Some critics argue that Arden of Faversham bears no relation to Shakespeare’s plays in style or theme. Others have found similarities between Arden of Faversham and Shakespeare’s Henry VI trilogy (1590–1592) and Richard III (1592–1593). In Marlowe’s Imagery and the Marlowe Canon, Marion Bodwell Smith found close parallels between Shakespeare’s imagery in the early plays and the histories and the imagery in Arden of Faversham. She also found parallels with Marlowe’s imagery and raised the possibility of collaboration between Marlowe and Shakespeare on Arden of Faversham. M. L. Wine, an editor of Arden of Faversham (1973), argues that although nothing could be known for certain about the authorship of the play, Shakespeare was the strongest candidate: “characterization, structure, underlying theme, and appropriateness of language figure more prominently and more suggestively with him than they do with any other writer proposed.” However, the conclusion of Martin White, who has also edited an edition of the play, was that “the undoubted strengths of the play . . . demonstrate that the author was a master playwright, but one whose identity must remain (at least on present evidence), tantalizingly unknown.”
As Arden of Faversham begins, Thomas Arden is talking with his friend, Franklin. Franklin tells him that the Lord of Somerset has given Arden all the lands that were formerly owned by the Abbey of Faversham. But this does not lift Arden’s melancholy mood. He is grief-stricken because his wife is having an affair with Mosby, whom he contemptuously refers to as a “botcher,” a tailor who does repairs. Arden is jealous and vows that Mosby must die. Franklin advises him to treat his wife gently and suggests that Arden and he spend some time in London.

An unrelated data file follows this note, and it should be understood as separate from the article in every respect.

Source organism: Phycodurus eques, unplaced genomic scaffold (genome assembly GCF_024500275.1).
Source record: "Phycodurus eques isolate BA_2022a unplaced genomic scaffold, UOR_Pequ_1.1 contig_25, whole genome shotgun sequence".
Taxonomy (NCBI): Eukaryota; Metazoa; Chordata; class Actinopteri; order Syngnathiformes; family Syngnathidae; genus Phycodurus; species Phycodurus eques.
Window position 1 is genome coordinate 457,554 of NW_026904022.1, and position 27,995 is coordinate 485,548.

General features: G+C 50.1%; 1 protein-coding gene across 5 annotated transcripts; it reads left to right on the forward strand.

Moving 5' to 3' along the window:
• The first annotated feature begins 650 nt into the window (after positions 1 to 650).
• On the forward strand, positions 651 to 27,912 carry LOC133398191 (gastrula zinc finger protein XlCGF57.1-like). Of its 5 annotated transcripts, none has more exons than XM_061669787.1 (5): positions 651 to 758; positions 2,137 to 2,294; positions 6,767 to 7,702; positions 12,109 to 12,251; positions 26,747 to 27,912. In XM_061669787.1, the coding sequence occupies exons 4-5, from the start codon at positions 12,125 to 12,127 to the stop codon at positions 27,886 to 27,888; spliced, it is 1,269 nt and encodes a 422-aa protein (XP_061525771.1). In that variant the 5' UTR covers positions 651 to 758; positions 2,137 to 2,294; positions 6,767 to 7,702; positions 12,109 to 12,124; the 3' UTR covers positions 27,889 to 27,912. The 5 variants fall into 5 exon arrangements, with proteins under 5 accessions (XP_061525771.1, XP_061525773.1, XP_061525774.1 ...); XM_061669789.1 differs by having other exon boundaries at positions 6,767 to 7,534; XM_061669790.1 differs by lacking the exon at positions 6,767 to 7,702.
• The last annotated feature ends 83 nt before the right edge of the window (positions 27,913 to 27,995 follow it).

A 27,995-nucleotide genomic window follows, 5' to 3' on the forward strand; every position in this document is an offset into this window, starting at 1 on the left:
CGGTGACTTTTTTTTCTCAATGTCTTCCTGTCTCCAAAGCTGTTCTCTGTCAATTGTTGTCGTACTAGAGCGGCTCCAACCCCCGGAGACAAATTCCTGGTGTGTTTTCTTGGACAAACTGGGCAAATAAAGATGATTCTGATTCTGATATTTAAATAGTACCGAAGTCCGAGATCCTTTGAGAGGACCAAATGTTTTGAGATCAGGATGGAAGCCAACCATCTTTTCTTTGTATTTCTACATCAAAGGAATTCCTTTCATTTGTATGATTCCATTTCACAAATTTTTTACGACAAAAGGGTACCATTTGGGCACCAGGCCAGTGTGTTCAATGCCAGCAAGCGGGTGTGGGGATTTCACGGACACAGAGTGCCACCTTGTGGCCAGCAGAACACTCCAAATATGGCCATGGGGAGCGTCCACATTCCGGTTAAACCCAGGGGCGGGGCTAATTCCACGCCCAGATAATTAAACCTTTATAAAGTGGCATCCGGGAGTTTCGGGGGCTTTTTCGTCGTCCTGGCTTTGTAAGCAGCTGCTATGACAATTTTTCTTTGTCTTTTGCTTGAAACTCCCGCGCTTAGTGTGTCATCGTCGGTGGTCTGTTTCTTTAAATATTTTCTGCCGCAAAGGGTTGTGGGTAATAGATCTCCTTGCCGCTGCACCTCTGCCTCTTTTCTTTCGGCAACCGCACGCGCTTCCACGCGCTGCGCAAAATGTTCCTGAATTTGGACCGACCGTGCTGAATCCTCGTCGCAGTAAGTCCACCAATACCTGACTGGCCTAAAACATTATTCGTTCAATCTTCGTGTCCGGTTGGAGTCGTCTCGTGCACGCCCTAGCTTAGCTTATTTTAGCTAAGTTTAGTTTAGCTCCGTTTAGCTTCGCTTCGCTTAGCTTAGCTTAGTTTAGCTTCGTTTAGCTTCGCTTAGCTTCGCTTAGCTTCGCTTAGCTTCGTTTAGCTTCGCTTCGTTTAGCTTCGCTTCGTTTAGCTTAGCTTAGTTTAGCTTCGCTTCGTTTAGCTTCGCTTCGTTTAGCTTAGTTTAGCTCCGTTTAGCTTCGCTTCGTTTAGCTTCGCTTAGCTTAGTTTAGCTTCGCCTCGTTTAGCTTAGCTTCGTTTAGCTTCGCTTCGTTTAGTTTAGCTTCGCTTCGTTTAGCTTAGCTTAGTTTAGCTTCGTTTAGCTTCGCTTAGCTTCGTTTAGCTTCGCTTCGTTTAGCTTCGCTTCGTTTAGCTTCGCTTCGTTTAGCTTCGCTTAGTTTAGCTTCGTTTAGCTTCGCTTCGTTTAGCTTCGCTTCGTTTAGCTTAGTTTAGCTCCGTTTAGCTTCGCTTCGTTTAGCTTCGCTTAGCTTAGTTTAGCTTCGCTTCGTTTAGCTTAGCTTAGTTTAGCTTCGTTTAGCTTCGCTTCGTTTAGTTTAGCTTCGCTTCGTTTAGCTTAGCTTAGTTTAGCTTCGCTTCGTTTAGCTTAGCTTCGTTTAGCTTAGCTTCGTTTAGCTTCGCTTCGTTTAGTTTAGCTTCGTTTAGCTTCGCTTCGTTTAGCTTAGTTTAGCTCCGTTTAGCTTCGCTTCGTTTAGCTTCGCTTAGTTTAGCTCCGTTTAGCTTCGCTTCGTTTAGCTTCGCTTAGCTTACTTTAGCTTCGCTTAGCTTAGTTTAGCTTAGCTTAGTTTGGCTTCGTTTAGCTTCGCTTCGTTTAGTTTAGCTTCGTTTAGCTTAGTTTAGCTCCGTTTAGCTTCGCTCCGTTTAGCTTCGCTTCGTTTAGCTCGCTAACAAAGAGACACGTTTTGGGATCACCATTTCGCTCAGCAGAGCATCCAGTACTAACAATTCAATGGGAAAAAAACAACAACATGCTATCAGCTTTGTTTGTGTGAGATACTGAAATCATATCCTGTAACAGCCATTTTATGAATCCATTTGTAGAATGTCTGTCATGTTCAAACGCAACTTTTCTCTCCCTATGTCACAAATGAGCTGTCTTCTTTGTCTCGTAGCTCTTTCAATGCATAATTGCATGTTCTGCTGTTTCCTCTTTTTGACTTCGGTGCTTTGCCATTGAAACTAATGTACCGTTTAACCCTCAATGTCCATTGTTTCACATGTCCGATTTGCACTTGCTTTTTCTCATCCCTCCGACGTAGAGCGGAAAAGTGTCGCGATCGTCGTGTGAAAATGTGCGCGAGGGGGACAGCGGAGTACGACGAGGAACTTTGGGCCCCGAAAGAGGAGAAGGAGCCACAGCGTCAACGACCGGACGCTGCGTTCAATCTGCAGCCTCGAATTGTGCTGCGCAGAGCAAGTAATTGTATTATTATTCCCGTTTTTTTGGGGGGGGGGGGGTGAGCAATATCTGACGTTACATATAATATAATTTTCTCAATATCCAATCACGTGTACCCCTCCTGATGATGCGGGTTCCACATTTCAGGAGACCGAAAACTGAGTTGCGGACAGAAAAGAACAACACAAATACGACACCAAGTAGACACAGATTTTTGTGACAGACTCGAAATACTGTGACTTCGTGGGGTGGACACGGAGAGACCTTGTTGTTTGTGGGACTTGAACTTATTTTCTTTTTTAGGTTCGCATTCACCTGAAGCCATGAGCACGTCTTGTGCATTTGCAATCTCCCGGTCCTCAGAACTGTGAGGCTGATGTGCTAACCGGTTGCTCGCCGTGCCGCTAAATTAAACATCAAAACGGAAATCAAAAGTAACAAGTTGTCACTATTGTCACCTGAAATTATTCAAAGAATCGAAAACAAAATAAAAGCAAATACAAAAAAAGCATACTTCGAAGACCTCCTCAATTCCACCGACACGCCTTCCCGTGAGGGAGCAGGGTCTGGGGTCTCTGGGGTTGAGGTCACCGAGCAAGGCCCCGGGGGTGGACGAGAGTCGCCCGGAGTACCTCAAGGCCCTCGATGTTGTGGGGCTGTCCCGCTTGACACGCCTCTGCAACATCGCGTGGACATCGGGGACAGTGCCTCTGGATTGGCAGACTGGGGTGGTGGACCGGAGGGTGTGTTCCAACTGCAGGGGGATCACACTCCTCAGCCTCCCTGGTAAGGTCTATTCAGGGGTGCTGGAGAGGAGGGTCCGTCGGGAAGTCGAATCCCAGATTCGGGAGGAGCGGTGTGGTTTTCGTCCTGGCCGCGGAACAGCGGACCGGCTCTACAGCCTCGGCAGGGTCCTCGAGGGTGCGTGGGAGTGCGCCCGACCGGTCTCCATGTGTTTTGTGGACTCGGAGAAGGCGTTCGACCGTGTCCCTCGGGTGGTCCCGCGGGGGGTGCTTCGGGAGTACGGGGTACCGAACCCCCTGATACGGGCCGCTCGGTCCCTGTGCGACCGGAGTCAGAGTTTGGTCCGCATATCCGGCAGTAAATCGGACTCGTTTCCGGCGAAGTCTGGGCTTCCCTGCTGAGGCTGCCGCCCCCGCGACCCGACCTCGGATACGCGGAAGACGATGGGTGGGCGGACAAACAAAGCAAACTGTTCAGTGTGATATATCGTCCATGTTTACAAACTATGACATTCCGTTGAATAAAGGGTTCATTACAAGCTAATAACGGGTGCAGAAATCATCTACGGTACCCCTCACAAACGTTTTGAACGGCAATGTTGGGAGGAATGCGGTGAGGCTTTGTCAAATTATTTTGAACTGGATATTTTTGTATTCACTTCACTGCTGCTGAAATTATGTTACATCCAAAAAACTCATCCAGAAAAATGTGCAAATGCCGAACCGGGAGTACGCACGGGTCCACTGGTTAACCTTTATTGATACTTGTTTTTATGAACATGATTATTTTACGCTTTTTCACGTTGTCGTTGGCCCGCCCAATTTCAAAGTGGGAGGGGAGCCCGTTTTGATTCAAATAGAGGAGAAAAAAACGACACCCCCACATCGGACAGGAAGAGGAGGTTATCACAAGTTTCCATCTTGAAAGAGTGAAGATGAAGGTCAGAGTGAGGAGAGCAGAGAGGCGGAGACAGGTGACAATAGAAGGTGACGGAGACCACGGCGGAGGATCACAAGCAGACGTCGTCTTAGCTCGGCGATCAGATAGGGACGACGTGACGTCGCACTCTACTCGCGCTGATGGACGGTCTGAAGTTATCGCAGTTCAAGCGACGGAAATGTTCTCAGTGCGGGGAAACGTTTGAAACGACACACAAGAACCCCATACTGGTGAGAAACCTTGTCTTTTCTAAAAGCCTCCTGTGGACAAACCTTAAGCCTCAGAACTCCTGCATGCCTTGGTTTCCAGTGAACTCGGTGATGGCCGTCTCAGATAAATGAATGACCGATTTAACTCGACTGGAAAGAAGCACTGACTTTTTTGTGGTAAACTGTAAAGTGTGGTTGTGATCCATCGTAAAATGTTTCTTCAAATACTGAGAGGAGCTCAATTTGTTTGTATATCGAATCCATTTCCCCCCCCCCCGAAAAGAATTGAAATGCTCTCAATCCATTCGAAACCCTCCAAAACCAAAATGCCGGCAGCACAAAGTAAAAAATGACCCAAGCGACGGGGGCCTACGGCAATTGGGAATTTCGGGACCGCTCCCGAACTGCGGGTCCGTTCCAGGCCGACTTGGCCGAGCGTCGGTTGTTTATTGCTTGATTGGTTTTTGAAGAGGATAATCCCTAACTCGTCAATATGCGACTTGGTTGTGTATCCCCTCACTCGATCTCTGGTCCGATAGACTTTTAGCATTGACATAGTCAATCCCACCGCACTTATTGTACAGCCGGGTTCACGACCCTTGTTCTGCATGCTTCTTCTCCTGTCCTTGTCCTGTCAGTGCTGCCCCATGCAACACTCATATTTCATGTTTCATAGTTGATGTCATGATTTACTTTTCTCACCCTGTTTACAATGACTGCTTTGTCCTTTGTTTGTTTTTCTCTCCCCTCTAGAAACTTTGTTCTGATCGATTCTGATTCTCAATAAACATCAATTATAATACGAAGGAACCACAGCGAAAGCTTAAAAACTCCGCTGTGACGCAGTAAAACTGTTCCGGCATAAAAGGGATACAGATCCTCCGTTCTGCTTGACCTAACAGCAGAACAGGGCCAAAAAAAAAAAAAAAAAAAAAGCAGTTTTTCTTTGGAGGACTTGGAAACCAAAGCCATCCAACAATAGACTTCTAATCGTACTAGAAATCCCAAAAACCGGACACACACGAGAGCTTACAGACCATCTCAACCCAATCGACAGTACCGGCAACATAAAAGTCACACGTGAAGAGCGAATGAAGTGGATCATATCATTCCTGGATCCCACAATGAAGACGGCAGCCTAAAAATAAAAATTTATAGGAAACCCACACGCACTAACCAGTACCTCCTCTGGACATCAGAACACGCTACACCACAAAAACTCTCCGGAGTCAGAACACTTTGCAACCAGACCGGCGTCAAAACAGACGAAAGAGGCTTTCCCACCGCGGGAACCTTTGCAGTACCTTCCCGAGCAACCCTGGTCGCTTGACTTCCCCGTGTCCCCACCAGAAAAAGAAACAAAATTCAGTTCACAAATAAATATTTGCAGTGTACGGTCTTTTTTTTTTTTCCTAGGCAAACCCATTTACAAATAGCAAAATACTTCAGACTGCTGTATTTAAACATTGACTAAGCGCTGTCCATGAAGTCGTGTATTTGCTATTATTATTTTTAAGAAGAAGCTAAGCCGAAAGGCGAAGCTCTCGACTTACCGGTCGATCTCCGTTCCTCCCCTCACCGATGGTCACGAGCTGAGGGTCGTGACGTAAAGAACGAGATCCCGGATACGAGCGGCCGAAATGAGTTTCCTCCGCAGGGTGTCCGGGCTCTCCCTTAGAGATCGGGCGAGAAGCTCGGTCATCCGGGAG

When Arden’s wife enters, Arden tells her he heard her speak Mosby’s name in her sleep. Alice makes light of it, saying that was probably because they had been talking about Mosby the previous evening. When Arden says he is going to London for a month, Alice pretends to be distressed, saying she cannot live unless he returns within a day or two. After Arden and Franklin exit, Alice soliloquizes that she is glad her husband is going to London, because she is in love with Mosby.
Adam from the Flower-de-Luce inn enters and tells Alice that Mosby is in town, but she may not visit him. Alice wants to know if Mosby is angry with her. She gives Adam a pair of silver dice to give to Mosby with the message that he should come to her door that morning and greet her as a stranger, so as to avoid suspicion. After Adam exits, Alice says she knows Mosby loves her, but he is afraid of her husband. She says she hates her husband and vows that he must die.
Arden’s servant, Michael, enters. At Alice’s request, he has sworn to kill Arden within a week. In exchange, Alice has promised him the hand of Susan, Mosby’s sister. Michael says he has heard that Susan has been promised to a painter, Clarke, but Alice tells him this is not so.
Mosby enters and Michael exits. He speaks roughly to Alice, and she tells him to go away. He complains about the fickleness of women, but they are soon reconciled. Mosby tells her he knows a painter who can paint a picture with poisoned oils that will kill anyone who looks at it.
The painter, Clarke, enters, and says he will paint such a picture in exchange for Susan’s hand in marriage. Mosby agrees. After Mosby tells Clarke that he and Alice do not like the idea of the poisoned picture, Clarke gives them a poison to put in Arden’s drink.
Arden and Franklin enter, and Arden asks Mosby why he is in his wife’s company. He insults him and plucks Mosby’s sword away from him, saying that only gentlemen are allowed to wear one. Mosby asks to be judged by what he is now rather than what he formerly was. Mosby admits he once loved Alice but no longer does. He comes to the house only because his sister is Alice’s maid. Arden accepts this explanation and offers his friendship. Franklin suggests that Mosby should stay away from Arden’s house, but Arden says that he should come more often so that everyone may see that he trusts his wife.